# Calculation of median

When I was playing with a CheckIO question, I found an interesting answer for calculating the median by melpon.

You can see the original answer online once you solve it by yourself. Here’s the one which I’ve dumbed down a bit.

```
#!/usr/bin/env python3
checkio = lambda d: (lambda t, n: t[n] + t[-n - 1])(sorted(d), len(d) // 2) / 2
# Test cases
if __name__ == '__main__':
assert checkio([1, 2, 3, 4, 5]) == 3, "Sorted list"
assert checkio([3, 1, 2, 5, 3]) == 3, "Not sorted list"
assert checkio([1, 300, 2, 200, 1]) == 2, "It's not an average"
assert checkio([3, 6, 20, 99, 10, 15]) == 12.5, "Even length"
print("Start the long test")
assert checkio(list(range(1000000))) == 499999.5, "Long."
print("The local tests are done.")
```

I guess it’s not easy to grasp what it does at first glance.

When the array has an odd number of entities, the median is the middle value of the sorted array. If the array contains an even number of entities, then there is no single middle value, instead the median becomes the average of the two numbers found in the middle. In other words, there’ll be a condition to branch the logic based on the number of the array elements. In the previous answer, however, there’s no `if`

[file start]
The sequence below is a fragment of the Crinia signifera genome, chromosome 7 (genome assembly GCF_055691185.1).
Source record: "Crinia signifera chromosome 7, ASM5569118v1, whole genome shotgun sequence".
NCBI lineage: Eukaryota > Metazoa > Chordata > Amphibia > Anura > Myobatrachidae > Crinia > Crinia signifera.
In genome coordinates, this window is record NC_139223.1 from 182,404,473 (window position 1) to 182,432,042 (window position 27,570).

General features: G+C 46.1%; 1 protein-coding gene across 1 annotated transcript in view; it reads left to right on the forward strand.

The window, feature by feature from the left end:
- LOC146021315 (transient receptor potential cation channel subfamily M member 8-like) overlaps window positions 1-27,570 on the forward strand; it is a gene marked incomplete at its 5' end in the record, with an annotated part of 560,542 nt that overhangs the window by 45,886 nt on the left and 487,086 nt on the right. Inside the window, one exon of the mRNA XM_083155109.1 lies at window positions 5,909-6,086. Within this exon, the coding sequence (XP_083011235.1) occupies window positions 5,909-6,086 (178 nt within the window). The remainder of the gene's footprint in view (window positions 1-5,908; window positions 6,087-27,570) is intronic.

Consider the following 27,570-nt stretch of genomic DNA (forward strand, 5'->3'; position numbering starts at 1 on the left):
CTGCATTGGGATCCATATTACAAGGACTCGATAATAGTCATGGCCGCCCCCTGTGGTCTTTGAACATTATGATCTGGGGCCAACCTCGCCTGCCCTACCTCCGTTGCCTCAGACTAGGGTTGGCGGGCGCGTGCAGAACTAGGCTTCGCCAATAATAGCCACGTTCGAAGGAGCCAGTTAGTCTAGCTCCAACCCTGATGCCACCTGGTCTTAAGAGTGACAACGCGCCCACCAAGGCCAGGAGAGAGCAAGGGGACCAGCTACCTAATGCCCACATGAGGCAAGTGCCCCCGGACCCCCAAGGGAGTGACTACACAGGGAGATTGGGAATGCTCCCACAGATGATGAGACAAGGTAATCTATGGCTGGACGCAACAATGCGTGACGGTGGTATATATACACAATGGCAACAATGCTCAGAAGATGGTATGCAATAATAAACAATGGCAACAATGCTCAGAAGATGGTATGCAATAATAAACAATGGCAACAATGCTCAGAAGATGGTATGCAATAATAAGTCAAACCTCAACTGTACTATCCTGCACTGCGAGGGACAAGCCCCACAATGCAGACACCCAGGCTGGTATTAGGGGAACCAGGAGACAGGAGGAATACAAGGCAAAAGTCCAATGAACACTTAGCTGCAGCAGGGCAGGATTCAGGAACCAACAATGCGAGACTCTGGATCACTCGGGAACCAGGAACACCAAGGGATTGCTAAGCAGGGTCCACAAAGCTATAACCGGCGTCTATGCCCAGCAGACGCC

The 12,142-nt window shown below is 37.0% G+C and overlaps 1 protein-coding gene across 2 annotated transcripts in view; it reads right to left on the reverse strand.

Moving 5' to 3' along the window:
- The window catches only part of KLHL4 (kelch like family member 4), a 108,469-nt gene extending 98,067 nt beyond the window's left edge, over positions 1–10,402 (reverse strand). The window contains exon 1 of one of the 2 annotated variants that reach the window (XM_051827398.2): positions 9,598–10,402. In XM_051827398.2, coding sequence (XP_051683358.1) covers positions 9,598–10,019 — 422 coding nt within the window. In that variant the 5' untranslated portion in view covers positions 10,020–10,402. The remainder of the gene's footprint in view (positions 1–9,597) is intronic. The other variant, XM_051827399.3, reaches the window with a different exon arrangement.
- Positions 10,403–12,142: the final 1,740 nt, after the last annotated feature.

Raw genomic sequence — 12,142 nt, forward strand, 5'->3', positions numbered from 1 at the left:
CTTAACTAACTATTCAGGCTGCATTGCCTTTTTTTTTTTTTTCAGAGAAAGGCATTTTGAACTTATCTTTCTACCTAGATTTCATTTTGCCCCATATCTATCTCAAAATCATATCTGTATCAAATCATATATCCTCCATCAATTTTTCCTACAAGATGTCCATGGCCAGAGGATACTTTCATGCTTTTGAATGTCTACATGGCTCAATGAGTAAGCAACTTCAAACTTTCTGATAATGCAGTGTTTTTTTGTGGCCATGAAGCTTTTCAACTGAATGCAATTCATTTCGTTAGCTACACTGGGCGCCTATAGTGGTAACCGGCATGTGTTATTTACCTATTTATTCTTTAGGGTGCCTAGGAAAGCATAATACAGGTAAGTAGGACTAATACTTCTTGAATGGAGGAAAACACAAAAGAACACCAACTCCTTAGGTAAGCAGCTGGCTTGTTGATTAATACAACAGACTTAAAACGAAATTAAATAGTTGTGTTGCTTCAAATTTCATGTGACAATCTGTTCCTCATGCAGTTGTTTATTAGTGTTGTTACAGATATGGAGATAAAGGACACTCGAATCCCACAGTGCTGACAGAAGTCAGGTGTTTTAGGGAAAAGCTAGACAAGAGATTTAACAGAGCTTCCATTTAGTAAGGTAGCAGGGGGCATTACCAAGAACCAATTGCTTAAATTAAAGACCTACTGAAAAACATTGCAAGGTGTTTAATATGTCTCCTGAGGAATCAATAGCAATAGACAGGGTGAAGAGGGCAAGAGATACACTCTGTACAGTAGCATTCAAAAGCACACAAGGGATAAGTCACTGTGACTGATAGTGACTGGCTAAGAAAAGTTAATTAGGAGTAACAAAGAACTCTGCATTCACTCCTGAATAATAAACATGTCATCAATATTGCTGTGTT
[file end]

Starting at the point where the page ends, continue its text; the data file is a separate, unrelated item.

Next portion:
. How it’s possible? The keys are `//`

and `t[n] + t[-n - 1]`

.

`//`

is super hard to google. It’s actually called as a *floor division operator* according to the Python Documentation. `//`

works as follows:

```
>>> 3 // 2
1
>>> 4 // 2
2
>>> 5 // 2
2
>>> 6 // 2
3
```

In short, `//`

discards remainder and returns only an integral result. With this, you can do the following trick:

```
>>> odd_number_list = [1, 2, 3]
>>> even_number_list = [1, 2, 3, 4]
>>> odd_idx = len(odd_number_list) // 2
>>> odd_number_list[odd_idx]
2
>>> odd_number_list[-odd_idx - 1]
2
>>> even_idx = len(even_number_list) // 2
>>> even_number_list[even_idx]
3
>>> even_number_list[-even_idx - 1]
2
```

So, when the number of elements in the list is odd, `t[n]`

and `t[-n -1]`

are the same, whereas they’re the 2 middle values when the number is even. With it, the answer removed `if`

from its logic. So clever!